Cover Your Assets

Many view fishing and boating as a fun and enjoyable way to spend time on the water, but if you do it day in and day out you’ve probably dealt with some level of aggravating back pain. Don’t think you’re alone, because many anglers feel it at the end of the day, and certainly the next day. Heavy lifting, repetitive motions, counterbalancing wave activity and long days of standing with the body in relatively the same position often cause stress, tension and muscle fatigue in the lower back and make fishermen susceptible to a number of debilitating back injuries.


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Photo: Rick Sorensen

Fishing is a part of my life and our competitive sailfish team, Get Lit, has won numerous sailfish competitions across South Florida. When fishing a tournament, a typical day includes an early wake up that comes at 4:30 a.m. The team makes their way to the boat, lugging coolers, ice, tackle and accessories, and then we have the arduous task of loading live bait. Lifting large bait pens out of the water is a lot of work and occurs early in the morning before our bodies have had time to get warmed up and stretched out. We compete in a minimum of 10 billfish tournaments each year, and the big money events require us to be in peak condition, both mentally and physically. Throughout the day we need to be very concise and on our toes with everything we do because within the blink of an eye we may have an opportunity to capitalize on multiple fish that could ultimately be worth tens of thousands of dollars. In the world of highly competitive sailfishing, there is simply no room for the weak and wounded.

…weekend warriors are likely more susceptible to back pain and injury since they are mostly sedentary all week…

After an injury herniated two discs and pinched a nerve in my lower back, I was left with chronic pain. Five years ago I made the decision to have minimally invasive surgery at Laser Spine Institute. Within hours of the procedure I was standing upright and completely free of pain. The Laser Spine Institute allowed me to get back to doing the things I love and living the pain free, active lifestyle that I had previous to my back injury.

Don’t think that back pain only stems from tournament fishing the high seas or chasing big fish like swordfish and tuna. A study conducted by Duke University revealed that 69-percent of fly fishermen reported lower back pain, so it’s not always about the size of the fish or how rough the ocean is. Repetitive motion and casting mechanics can be enough to bring on the pain. Furthermore, weekend warriors are likely more susceptible to back pain and injury since they are mostly sedentary all week, and then toss themselves into grueling conditions and demanding activities their bodies aren’t accustomed to. Thankfully, not everyone needs surgery to alleviate his or her back pain and even a little extra precaution can ensure you feel great after a successful fishing trip.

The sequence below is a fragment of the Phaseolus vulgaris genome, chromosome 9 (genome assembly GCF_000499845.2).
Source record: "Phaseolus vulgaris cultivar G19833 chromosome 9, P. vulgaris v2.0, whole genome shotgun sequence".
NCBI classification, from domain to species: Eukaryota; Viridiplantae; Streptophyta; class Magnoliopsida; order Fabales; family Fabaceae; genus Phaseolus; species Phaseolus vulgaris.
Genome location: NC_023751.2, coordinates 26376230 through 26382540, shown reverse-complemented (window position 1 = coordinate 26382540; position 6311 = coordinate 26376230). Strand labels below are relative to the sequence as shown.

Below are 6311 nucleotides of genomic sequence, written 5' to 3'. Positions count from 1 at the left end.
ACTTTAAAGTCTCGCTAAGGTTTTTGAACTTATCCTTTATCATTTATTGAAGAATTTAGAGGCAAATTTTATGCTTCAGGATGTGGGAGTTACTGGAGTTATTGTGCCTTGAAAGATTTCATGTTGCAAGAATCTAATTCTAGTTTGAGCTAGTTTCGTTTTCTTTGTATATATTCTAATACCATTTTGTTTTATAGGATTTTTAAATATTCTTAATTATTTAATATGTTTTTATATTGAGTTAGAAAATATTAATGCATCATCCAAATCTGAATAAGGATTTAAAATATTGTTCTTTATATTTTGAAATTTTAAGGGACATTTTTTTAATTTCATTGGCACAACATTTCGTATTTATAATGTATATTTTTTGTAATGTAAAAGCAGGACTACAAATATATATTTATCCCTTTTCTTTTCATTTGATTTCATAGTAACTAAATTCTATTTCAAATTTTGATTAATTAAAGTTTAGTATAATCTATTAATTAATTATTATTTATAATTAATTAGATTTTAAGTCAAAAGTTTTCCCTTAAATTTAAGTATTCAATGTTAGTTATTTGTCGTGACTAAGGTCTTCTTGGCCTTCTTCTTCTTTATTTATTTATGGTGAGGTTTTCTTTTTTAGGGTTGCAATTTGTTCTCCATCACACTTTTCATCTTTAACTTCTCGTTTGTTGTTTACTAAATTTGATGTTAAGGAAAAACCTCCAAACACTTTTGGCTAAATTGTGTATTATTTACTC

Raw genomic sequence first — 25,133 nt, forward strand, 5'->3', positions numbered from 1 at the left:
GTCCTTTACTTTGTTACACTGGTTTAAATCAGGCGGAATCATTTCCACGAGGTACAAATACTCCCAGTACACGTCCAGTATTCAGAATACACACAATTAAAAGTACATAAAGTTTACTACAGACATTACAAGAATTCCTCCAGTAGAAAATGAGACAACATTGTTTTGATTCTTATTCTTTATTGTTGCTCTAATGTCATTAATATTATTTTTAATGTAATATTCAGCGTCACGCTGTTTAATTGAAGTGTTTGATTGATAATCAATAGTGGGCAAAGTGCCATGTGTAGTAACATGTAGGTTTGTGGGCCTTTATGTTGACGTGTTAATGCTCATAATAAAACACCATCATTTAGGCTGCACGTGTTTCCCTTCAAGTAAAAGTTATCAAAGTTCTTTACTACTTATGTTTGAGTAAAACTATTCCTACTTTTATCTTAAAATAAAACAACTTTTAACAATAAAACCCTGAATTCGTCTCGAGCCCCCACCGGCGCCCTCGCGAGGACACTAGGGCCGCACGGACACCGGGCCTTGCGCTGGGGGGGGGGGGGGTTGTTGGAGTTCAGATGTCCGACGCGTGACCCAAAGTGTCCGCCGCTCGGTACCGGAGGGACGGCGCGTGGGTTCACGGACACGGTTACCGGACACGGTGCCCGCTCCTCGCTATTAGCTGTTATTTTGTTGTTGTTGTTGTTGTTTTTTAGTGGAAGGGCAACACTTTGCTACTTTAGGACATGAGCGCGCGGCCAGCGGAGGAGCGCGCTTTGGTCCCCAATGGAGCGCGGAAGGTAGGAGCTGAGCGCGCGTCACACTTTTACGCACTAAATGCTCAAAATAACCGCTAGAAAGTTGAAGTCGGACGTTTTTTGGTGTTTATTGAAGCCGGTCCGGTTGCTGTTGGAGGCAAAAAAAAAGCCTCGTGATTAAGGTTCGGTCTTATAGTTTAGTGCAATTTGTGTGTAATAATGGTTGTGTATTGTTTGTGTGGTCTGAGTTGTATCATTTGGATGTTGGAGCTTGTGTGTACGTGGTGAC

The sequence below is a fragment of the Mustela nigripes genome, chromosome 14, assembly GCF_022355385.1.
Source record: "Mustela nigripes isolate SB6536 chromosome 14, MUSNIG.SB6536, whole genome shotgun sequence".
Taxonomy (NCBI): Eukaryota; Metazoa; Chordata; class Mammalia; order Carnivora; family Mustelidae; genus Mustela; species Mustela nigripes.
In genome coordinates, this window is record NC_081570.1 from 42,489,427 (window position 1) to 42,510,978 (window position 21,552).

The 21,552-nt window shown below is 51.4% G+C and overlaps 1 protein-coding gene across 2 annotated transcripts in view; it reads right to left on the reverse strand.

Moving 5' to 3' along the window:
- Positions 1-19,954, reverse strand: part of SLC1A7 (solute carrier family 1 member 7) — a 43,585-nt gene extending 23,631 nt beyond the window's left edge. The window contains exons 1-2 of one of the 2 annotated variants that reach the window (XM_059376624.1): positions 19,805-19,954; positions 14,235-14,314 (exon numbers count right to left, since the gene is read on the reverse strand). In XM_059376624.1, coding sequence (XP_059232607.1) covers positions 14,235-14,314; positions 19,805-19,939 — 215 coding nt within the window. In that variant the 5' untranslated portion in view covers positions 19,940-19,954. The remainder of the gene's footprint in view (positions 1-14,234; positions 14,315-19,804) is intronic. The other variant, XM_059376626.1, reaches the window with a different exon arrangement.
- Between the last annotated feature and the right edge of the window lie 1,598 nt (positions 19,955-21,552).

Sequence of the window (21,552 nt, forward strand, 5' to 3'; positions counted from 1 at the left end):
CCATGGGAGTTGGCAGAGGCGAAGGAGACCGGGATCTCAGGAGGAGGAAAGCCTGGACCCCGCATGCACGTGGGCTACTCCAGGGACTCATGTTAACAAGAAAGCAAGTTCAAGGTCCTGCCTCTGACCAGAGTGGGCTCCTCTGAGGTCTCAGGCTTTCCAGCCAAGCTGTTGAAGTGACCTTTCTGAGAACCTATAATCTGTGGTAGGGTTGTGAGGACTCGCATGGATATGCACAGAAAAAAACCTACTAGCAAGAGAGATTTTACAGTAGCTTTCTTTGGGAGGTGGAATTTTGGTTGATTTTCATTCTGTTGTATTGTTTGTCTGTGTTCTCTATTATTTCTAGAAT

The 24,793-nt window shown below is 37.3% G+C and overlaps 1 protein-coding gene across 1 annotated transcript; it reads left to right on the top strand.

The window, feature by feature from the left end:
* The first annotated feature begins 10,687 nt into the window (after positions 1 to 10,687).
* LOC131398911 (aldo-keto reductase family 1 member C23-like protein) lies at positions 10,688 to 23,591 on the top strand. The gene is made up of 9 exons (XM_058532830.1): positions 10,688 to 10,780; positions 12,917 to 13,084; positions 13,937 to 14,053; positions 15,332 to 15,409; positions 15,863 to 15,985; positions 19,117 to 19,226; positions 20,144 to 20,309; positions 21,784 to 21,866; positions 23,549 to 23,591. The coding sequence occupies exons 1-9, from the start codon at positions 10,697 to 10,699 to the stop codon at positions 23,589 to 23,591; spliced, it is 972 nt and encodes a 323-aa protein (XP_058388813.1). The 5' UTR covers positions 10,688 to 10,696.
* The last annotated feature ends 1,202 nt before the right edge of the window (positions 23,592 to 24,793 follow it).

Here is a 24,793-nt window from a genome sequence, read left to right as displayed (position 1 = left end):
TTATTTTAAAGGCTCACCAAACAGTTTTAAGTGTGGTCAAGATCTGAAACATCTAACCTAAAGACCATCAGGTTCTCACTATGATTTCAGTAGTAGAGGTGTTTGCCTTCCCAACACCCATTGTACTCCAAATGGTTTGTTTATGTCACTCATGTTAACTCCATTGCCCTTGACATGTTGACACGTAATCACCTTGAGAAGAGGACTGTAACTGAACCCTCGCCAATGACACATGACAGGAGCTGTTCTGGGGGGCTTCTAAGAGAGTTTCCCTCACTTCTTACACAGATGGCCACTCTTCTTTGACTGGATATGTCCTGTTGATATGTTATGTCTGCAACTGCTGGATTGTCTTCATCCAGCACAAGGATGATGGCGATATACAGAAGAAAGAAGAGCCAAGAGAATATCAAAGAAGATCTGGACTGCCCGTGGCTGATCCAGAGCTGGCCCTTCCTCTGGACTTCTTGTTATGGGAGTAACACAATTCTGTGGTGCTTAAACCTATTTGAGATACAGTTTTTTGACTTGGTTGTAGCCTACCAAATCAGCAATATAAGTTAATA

Many prefer to fish in flip-flops, boat shoes or even barefoot, but neither of these options provide the support needed for long days on the water. Flip-flops in particular provide poor arch support, which can lead to pain in your feet and knees. Fortunately, several footwear manufacturers now offer high performance boat shoes specifically designed to dampen the effects of shock and vibration.

In addition to the right footwear, it’s important you dress appropriately—being wet and cold for hours on end will only add to your discomfort and misery.

While you may not be about to compete in a triathlon, you should still stretch in the morning. Five minutes worth of stretching before you get on the boat, or even mid-day if you feel stiff, can make a tremendous difference at the end of the day. Whether it’s throwing a cast net, the casting motion or fighting a fish, a strong core is essential and makes all of these acts much easier on your body. Strong core muscles are key to preventing back injuries, so it’s imperative you keep your body in top shape year-round. Planks, push-ups, sit-ups and leg lifts are great yet simple exercises that help develop a strong core. The kiss of death is sitting all day on a boat. You must also consider how you lift heavy objects like coolers, bait and buckets full of water. It is critical you bend at the knees and hips and never lift heavy objects solely with your back.

Staying hydrated throughout the day helps prevent back pain and cramps. Over the counter anti-inflammatory medications also help if your back pain spikes while on the water. It’s obvious that fishing in rough seas can compound back pain, so if you know conditions will be deteriorating throughout the day and you don’t feel 100-percent, you may want to stay at the dock. Hard slams from boats re-entering the water can compress your discs and create a real issue that may require surgery later on. If you can’t fight the urge to fish and you must go, riding in a beanbag in the transom can help alleviate stress in rough seas.

In the end it’s important you are in good physical condition. It will also help if you pay attention to your fish fighting technique and use the correct equipment for the task at hand. You should be fighting fish, not heavy tackle. Growing older will make your pains more noticeable, but they shouldn’t keep you from the activities you enjoy the most. Hopefully these tips will help keep you safe and healthy while riding the waves no matter what type of fishing you enjoy.

Helm Station Solution

A godsend for helmsman with chronic lower back pain manning the wheel of today’s super fast center consoles, or any craft for that matter, helm pads are not only fully customizable and stylish but more importantly they absorb a tremendous amount of impact and provide boat operators joint relief and a comfortable platform to stand on while pounding through heavy seas. It’s a small price to pay for a big benefit.